Alfred Wells started selling newspapers at the station in 1911, then from Florence Road. He bought 1082 Warwick Road in 1921. His son Frank took over around 1968 and the business remained there until 1973, when they were forced to move out because the whole row was going to be replaced. Frank Wells moved to a shop on Shirley Road opposite the library, retiring in 1981. Wells were also postcard publishers.
The Co-op used to be a formidable presence in suburbs, offering a wide range of services including laundry, milk delivery and coal delivery as well as shop outlets such as grocers, butchers, fish, poultry, drapers, chemists, funeral services, clothiers, dry cleaners and electrical goods as individual shops. In Acocks Green they had a 'coal house' and a wharf at Yardley Road, but no dairy. The Co-op milk floats seen in Acocks Green came from the dairy on the Stratford Road in Hall Green. They opened a laundry north of the canal at Woodcock Lane North in 1939, saw it requisitioned for war purposes, and re-opened it in 1946. It finally closed in 1975, and a superstore planning application was rejected in 1977. In its heyday, the laundry had social and sports clubs. A warehouse for empty wine and spirit bottles was built on part of the sports ground, probably in the 1960s. An application to demolish and replace with industrial units was approved in 1981. John Salmon has kindly provided information about the laundry site:
"From memory the laundry co-existed with prefabs along The Vineries. They were demolished first in the 1970s, leaving open scrubland with the Co-op warehouse at the back. Then the laundry was demolished, with a planning application for a superstore turned down, I presume for access reasons. This left more open land with just an access to the warehouse, which was eventually shut. The initial housing development that followed would have been built in 1985, I know this as my then boss moved into Shawley Croft at the time. The warehouse was still there after the houses were built, but came down later or when the Vine Lane development was built more recently [from about 2005].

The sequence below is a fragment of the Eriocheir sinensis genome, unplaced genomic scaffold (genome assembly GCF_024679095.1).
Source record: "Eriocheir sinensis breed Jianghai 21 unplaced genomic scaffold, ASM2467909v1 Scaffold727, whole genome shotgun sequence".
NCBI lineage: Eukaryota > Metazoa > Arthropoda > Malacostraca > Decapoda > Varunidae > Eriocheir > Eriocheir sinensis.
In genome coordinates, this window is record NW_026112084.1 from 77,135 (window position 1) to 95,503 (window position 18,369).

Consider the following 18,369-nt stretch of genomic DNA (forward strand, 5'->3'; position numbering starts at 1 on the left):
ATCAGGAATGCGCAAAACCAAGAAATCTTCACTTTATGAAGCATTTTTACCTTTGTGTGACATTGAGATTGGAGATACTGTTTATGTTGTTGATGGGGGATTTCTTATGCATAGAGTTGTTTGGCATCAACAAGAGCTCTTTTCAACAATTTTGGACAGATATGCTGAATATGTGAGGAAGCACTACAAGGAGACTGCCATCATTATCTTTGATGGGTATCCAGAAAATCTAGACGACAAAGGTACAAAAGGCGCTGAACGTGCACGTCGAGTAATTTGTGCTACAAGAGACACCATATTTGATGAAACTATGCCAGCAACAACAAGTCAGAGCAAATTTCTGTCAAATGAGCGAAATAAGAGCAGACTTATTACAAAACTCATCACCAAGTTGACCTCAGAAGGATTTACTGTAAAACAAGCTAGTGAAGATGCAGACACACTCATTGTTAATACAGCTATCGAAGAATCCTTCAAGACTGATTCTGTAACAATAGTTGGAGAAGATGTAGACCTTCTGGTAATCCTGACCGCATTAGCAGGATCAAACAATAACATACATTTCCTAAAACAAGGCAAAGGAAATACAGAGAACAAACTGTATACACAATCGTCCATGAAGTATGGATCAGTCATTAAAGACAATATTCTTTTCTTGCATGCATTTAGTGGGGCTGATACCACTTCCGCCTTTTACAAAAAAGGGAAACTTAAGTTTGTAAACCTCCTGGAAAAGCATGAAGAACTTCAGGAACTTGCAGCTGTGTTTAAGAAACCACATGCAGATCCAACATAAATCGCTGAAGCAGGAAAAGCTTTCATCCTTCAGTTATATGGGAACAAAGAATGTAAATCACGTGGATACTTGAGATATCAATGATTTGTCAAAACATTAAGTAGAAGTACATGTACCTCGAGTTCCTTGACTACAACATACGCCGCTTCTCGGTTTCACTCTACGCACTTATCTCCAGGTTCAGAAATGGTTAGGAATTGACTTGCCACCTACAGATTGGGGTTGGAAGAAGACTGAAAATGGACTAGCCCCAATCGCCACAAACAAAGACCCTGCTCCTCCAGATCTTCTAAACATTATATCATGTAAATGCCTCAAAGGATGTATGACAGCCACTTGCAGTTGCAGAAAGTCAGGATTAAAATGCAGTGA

for many years the laundry had a sports field at the rear of the main building, that stretched close to the Grand Union Canal, although, there was no pavilion building.
There was also a field type track that ran parallel to the canal that led to some business type undertakings. This would be the made-up roadway that now leads to a bungalow and some business premises. Opposite was a large house [this was the Vineries, from which the Westwoods ran a market gardening business until the land was taken over for a Rover shadow factory, the house later being used for a time by the Co-op], that although considered empty for a number of years, was always thought to have an air of mystery and reckoned to be haunted by the local children.